Entire family: Yes
2014, 97 min., Color
Rated PG for “sequences of fantasy action and violence, including frightening images”
Aspect ratio: 2.40:1
Featured audio: English DTS-HD MA 7.1
Includes: Blu-ray, DVD, Digital HD Copy
Bonus features: B-
Disney’s live-action Maleficent has irked and annoyed more than a few of the generation that saw the studio’s animated Sleeping Beauty in theaters when it was released in 1959. That’s because the evil fairy Maleficent was Disney’s first larger-than-life villain, someone everyone loved to hate.
Now the haters are angry that in reworking the material for a live-action feature, Disney went the Wicked route, offering up a completely sympathetic portrait of a Disney villain so that she’s really no longer recognizable as a villain. She’s both villain and hero, as Aurora proclaims.
Some will insist that Disney can’t have it both ways, arguing that they spoiled a perfectly good villain by giving her a heartbreaking backstory and making her more of a softie than you’d ever have imagined possible. But Disney wanted to reimagine the story for a new generation, and since both my teenage daughter and son prefer it to the animated classic, and since “Maleficent” is the second-highest grossing film of the year thus far, you’d have to say, “Mission accomplished.”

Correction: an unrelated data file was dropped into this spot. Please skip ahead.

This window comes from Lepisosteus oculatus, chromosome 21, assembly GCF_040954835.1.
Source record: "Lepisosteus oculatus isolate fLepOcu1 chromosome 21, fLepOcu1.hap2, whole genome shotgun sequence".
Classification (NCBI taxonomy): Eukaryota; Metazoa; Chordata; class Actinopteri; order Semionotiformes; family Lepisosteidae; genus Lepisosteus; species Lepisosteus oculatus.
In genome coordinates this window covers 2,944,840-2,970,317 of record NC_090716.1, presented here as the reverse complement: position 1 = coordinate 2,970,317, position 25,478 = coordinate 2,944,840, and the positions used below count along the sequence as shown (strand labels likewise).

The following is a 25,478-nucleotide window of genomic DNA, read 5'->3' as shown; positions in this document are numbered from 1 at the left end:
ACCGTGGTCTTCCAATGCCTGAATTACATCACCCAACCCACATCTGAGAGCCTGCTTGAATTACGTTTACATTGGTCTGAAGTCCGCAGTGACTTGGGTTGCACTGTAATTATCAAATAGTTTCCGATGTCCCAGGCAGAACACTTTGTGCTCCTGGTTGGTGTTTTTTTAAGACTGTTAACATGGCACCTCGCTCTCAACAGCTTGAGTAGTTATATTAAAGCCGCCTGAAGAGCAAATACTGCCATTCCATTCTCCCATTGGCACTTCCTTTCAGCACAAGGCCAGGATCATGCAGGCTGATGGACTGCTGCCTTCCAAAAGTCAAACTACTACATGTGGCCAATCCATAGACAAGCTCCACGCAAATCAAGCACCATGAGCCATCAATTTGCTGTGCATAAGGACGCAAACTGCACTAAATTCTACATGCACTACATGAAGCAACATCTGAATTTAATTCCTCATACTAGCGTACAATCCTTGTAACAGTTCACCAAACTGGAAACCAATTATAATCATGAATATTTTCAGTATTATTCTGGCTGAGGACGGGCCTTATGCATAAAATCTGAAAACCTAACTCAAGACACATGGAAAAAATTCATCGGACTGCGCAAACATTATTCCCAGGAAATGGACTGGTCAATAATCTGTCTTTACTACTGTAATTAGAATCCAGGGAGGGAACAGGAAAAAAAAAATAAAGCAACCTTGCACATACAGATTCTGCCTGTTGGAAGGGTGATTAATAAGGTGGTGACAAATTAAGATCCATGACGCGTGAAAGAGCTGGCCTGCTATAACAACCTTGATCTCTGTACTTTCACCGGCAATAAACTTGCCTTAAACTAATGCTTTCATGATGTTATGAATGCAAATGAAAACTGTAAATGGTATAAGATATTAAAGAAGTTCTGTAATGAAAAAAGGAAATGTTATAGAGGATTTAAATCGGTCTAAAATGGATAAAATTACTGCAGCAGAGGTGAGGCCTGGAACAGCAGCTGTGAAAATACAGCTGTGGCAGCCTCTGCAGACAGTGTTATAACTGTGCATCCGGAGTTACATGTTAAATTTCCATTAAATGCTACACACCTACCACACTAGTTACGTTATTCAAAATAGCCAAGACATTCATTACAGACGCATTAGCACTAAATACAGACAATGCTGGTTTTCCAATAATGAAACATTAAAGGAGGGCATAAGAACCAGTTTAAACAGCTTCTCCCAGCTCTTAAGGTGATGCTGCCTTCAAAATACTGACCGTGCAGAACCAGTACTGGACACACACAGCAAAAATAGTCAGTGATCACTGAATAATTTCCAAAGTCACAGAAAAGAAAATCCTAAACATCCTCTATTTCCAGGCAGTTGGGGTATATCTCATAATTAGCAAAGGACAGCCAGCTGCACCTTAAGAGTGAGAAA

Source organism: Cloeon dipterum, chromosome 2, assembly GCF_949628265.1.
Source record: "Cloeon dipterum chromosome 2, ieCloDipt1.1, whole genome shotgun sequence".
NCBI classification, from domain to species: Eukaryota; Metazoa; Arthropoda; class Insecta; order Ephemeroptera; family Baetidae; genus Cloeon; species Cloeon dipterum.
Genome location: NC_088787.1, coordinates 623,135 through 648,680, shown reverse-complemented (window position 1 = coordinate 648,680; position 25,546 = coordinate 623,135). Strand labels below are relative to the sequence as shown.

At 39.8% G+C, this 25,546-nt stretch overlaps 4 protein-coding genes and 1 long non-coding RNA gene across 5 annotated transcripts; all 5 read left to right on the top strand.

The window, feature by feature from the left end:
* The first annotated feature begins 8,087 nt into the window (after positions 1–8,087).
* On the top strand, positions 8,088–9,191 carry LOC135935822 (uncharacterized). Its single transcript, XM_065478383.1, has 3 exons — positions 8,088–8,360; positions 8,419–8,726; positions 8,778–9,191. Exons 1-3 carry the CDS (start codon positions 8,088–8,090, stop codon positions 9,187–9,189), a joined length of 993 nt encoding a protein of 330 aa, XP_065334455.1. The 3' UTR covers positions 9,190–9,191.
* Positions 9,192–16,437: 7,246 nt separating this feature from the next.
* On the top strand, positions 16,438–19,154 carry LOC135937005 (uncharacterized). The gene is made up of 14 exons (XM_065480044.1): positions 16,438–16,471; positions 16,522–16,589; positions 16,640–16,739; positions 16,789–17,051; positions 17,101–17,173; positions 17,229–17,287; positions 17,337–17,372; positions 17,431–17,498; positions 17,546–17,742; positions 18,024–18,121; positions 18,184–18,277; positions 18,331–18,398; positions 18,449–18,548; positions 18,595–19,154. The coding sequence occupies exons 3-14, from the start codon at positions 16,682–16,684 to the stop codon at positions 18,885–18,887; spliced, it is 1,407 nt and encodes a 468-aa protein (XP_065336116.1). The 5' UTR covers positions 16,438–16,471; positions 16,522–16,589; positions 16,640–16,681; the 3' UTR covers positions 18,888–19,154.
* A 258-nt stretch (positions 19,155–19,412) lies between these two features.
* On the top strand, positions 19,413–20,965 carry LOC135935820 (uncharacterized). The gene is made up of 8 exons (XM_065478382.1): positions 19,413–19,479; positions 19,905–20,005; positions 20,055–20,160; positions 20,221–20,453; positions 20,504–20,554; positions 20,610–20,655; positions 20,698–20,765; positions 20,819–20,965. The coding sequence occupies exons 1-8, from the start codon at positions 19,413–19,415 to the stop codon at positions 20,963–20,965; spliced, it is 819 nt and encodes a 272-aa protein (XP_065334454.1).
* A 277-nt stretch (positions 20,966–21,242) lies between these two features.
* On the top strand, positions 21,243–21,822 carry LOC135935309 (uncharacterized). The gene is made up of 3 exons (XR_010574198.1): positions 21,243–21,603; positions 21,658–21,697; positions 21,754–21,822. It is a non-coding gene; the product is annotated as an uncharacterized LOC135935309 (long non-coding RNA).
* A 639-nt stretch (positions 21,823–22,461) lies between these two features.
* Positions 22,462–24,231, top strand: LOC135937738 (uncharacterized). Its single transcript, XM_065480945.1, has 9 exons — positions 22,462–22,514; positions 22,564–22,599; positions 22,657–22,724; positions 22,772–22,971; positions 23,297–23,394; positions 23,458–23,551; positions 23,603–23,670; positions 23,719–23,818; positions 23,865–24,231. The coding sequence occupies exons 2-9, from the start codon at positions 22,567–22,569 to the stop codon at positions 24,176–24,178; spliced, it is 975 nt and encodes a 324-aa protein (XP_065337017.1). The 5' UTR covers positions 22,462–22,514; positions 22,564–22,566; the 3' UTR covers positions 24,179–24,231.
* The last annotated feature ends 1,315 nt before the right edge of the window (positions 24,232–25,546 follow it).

The filmmakers give Maleficent a context so that she’s not villainous, but rather a protector of the fairy world against encroachments from warlike humans. They give her a motivation for the curse she bestows on King Stefan’s newborn daughter, something more significant than the petty reason offered in the animated version: not being invited to the christening. They even tweak the story so that we see how she regrets the curse and wishes for a way to take it back. And they give her a fairy version of Kryptonite to make her potentially weak. What’s more, it all feels logical.
It’s clever, really, how the filmmakers are able to turn such a menacing character into a victim, and the fun for those of us who remember the animated classic comes comes from seeing the gradual steps they take to completely transform the horned fairy and flip this fairy tale on its head.
As for the casting, I really don’t see this working without Angelina Jolie, who has the same angular face as Disney’s villain and who’s able to be both menacing, when she needs to be, and sympathetic, when a scene calls for it. There’s a harshness and beauty in her face that perfectly suits the character. Sharlito Copley, meanwhile, does a nice job of handling Stefan’s own transformation from an idealistic young man to a self-serving one, and finally a bitter old man filled with hate. And Elle Fanning dishes up a large serving of sweetness and naiveté as the teenage Aurora. More